• Generosity had spiritual benefits. Sparing sowers would reap sparingly, generous sowers would reap generously.
  • Every believer would choose their own amount of giving.
It is that last point that I believe tithing runs contrary to. Paul said, "Each man should give what he has decided in his heart to give, not reluctantly or under compulsion, for God loves a cheerful giver". How can a person decide in their heart to give a certain amount if their church has already proclaimed that amount? If tithing were to be for the church, then Paul is contradicting this. In addition, proclaiming that people are obligated to give 10% is defacto compulsion. You cannot dictate an Old Testament tithe without running contrary to this scripture.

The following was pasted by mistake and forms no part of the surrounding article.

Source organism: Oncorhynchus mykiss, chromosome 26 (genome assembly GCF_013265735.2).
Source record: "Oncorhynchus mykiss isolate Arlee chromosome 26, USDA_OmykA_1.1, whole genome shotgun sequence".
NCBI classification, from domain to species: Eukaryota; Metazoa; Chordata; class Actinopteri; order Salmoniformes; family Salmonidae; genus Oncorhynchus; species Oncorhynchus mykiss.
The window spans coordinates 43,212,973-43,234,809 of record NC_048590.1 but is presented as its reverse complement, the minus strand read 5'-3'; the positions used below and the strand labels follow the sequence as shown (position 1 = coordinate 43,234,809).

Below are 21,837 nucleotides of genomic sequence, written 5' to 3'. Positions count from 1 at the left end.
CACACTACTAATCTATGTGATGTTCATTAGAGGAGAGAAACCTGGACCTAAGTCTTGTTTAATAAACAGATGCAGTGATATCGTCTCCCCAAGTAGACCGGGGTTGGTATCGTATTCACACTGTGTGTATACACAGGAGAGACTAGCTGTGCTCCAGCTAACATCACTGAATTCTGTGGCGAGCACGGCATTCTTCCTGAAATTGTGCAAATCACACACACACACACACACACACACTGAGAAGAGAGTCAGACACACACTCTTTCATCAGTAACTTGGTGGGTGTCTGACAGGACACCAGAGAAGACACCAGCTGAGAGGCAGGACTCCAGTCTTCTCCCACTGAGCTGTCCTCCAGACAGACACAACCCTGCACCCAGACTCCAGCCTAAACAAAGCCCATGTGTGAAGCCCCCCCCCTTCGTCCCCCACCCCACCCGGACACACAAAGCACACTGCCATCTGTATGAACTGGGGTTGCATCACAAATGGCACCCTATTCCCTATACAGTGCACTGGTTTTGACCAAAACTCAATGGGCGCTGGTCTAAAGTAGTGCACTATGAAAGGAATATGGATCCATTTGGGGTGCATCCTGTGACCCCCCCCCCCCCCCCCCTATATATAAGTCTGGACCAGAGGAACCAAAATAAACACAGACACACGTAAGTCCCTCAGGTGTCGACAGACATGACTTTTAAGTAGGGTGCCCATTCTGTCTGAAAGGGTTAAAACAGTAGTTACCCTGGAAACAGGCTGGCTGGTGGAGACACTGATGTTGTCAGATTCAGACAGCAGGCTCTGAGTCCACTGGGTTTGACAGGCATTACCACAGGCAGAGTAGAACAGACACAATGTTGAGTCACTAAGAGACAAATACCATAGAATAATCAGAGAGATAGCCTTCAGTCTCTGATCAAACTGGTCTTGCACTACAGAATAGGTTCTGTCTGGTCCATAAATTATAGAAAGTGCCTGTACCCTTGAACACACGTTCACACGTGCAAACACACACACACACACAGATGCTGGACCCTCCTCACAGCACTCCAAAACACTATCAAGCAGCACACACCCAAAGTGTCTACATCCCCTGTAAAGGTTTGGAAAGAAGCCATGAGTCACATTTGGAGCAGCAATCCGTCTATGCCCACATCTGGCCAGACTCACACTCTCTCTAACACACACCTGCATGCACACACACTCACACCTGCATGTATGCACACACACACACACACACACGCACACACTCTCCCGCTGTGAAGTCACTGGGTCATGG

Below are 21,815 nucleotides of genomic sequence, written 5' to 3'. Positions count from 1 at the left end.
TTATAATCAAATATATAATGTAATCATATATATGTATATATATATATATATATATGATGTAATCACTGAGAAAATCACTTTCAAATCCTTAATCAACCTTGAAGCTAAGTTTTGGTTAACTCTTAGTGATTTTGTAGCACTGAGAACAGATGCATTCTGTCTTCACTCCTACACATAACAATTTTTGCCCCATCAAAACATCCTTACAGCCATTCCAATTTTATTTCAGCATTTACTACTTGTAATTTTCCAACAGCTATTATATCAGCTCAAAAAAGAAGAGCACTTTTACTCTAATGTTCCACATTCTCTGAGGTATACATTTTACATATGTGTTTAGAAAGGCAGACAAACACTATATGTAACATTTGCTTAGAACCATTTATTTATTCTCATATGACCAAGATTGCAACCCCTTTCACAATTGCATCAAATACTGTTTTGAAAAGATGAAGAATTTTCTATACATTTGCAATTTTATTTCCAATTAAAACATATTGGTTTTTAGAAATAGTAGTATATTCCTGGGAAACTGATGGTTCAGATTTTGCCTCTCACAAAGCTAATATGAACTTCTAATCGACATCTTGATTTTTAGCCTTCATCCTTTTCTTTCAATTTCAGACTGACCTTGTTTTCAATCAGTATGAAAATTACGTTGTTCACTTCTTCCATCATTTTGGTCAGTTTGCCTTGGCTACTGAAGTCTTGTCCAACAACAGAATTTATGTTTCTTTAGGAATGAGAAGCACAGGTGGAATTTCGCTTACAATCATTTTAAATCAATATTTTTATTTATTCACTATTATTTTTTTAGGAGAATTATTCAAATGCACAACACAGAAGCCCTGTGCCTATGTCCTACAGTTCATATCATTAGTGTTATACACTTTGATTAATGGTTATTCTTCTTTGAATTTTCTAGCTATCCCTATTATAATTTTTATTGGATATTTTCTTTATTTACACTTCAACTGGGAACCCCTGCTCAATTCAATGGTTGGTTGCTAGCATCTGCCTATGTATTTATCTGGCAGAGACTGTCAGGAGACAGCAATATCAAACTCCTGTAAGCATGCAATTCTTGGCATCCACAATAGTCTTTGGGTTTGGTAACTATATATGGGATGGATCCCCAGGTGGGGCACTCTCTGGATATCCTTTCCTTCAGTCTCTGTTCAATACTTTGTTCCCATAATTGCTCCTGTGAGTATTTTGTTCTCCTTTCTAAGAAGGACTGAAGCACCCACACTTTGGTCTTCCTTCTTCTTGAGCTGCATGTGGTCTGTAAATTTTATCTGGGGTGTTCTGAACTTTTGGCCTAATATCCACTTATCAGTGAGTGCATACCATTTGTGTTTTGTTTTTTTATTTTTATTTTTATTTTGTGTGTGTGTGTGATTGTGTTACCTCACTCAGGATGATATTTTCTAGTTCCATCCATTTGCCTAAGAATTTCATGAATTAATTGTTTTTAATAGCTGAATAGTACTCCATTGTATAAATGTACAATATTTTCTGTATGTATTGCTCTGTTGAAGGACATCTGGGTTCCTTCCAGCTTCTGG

So why do churches encourage their members to tithe?
  • 10 percent is easy to remember
  • 10 percent is easy to calculate
  • 10 percent is a great number to push folks toward... it would make for a fairly large church budget. (In fact, few churches contribute anywhere near 10 percent. Most move along at 1 to 3)
  • If you don't put a big goal out there, church giving will shrink.
So what is the alternative? If churches want to ask for 10 percent because that is truly what they feel they need, fine... just don't try to bring God in as muscle. Remember "decide in your heart...not under compulsion".